The Fredericksburg Area Museum at the Historic Town Hall and Market Square
The Fredericksburg Area Museum is located at the town’s historic Town Hall and Market Square. The market square dates back to the 1730s; the town hall was constructed between 1814 and 1816. The property is significant as the civic, social, and economic center of Fredericksburg for much of its early history, as a headquarters and hospital during the Civil War, and as the only surviving town hall/market complex in Virginia. The museum was established in the town hall in the mid-1980s after city government relocated to a different building. It moved its main exhibits to the Catherine W. Jones McKann Center from 2004 to 2015 but returned to the town hall after auctioning the McKann Center in 2016. Today, the museum features multiple exhibits detailing Fredericksburg’s storied past, from prehistoric ages to the current day.
Backstory and Context
The historic Fredericksburg Town Hall was constructed between 1814 and 1816 to replace a structure built in the early 1760s. This earlier structure was quite important in its day, having been visited by George Washington several times in connection to the Masons, the Society of the Cincinnati, and a Peace Ball held in 1783; however, it had fallen into disrepair. The new, Federal-style town hall served as the seat of city government, with a market (Market Square) in the paved area behind the building. Market Square long predates the town hall, having been in use since the 1730s. The brick and stone town hall was designed to incorporate both civic and economic functions, as it featured an arcaded basement level on its rear with space for shops and sandstone steps connecting it to the main open square. (The arches in the back of the structure were originally open; stucco walls were constructed over them around 1912, when modern stores that had developed around the property mooted the aging market.) The construction of the town hall transformed this site from a hub for farmers and craftsmen into the true focal point of the city.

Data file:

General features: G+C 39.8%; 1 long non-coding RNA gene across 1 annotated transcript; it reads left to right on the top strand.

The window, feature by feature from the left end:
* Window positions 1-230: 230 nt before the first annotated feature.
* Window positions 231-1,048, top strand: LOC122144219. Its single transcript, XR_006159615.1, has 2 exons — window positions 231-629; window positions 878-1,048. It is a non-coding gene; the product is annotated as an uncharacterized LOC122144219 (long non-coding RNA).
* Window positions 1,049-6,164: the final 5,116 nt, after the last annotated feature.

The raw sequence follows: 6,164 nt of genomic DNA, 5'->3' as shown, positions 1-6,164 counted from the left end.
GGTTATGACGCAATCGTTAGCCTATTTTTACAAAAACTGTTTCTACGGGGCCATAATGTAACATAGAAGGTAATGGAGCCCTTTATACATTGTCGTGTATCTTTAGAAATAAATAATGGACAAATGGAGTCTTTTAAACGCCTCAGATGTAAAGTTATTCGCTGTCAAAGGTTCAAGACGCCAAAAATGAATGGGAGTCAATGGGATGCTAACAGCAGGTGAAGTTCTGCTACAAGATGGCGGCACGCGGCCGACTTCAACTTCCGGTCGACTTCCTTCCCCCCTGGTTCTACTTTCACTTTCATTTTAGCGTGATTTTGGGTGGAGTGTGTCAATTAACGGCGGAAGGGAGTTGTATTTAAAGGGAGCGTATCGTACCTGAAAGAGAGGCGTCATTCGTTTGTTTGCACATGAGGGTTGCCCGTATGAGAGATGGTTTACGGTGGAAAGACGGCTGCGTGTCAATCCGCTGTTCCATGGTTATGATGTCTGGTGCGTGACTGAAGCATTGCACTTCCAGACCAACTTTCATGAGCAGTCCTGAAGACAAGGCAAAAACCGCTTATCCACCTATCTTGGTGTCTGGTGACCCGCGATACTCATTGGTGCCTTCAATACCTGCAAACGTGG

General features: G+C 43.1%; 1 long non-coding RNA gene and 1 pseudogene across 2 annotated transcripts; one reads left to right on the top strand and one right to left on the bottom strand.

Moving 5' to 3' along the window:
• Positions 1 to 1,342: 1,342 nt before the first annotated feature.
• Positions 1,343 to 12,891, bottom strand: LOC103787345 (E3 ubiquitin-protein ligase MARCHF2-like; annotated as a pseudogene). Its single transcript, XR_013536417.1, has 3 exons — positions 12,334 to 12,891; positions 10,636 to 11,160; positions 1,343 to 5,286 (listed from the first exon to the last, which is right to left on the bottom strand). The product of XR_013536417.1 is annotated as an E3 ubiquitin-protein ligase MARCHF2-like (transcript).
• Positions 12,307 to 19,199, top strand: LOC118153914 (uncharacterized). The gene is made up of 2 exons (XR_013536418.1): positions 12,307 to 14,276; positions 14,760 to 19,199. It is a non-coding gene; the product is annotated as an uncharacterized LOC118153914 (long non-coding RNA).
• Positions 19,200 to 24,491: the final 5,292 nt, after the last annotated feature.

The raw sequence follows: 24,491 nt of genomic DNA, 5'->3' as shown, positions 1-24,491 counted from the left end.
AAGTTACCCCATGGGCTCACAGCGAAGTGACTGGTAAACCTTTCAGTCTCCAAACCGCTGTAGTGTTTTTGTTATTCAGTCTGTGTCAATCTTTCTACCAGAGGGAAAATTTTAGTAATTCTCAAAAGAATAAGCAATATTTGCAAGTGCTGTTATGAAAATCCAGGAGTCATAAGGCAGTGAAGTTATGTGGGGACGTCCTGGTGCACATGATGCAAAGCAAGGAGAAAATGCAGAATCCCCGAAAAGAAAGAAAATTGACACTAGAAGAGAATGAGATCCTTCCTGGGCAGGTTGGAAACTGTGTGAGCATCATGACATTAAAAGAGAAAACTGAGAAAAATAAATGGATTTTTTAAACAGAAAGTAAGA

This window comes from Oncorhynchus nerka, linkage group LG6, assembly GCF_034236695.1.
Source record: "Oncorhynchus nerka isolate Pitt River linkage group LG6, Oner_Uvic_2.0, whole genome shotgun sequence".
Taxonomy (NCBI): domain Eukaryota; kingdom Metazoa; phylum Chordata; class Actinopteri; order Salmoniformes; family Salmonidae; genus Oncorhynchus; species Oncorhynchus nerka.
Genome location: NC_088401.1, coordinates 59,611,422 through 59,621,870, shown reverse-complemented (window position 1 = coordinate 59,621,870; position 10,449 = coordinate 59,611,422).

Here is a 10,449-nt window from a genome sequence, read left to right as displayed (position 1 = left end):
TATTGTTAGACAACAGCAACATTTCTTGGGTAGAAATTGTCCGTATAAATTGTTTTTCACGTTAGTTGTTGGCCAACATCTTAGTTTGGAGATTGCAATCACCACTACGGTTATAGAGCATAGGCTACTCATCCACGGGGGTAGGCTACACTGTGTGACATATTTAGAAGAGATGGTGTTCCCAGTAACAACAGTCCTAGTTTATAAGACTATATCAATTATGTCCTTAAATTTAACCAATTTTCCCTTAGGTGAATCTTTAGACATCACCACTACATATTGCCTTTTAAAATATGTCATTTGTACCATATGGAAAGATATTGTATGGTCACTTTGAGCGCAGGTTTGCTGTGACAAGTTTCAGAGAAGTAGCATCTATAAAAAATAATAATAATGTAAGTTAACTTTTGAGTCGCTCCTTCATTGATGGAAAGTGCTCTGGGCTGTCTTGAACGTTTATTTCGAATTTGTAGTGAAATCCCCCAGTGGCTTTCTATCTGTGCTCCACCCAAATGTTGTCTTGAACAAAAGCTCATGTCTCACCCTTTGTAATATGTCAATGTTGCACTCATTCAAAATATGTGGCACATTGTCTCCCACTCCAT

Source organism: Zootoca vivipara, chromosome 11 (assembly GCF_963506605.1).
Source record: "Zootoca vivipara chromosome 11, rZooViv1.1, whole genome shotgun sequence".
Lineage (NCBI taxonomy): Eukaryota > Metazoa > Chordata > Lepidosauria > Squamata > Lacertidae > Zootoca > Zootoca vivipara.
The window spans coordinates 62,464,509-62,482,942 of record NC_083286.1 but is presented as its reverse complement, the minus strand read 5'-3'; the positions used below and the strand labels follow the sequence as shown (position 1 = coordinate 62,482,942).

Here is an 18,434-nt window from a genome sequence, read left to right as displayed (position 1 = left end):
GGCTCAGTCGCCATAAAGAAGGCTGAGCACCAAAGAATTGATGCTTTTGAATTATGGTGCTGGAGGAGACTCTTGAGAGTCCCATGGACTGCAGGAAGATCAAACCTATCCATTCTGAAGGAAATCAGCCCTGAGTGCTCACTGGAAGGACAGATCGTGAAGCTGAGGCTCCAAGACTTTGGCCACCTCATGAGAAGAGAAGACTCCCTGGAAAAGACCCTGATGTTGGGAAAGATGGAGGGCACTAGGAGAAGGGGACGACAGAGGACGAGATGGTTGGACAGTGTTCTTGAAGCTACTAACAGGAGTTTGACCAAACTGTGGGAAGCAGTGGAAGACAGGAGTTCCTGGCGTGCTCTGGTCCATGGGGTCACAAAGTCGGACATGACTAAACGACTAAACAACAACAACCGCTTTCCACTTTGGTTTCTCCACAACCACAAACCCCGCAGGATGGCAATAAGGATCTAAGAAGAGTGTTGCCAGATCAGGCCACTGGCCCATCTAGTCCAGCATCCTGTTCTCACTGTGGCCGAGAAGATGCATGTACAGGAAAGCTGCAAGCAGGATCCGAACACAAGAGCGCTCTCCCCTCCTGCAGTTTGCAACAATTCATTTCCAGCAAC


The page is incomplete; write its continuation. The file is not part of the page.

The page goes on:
Fredericksburg was an early and important commerce hub in Virginia, and one of several towns that erected a combination market and town hall. The idea, connecting what were two essential city functions in the late eighteenth and early nineteenth centuries, was adopted from England but Americanized in design and execution. The Fredericksburg Town Hall specifically flourished as a center for business and government, as well as important civic functions (such as a ball in honor of the Marquis de Lafayette in 1824). The Confederate and Union armies also used the building as a headquarters and hospital during the Civil War. It is also significant statewide, as, “the sole Antebellum survivor of what is probably the most important urban civic building style type found in early America.”
In addition to the market space in its basement, the town hall was designed with a public gathering space on the second floor and rental office space in the wings. Over the years, modern conveniences were installed, and large rooms were subdivided and reoriented multiple times into smaller offices. This resulted in the loss of most of the original interior decorations; however, late-1980s renovations restored some of the original floor plan. Fortunately, the town hall’s exterior remains largely intact.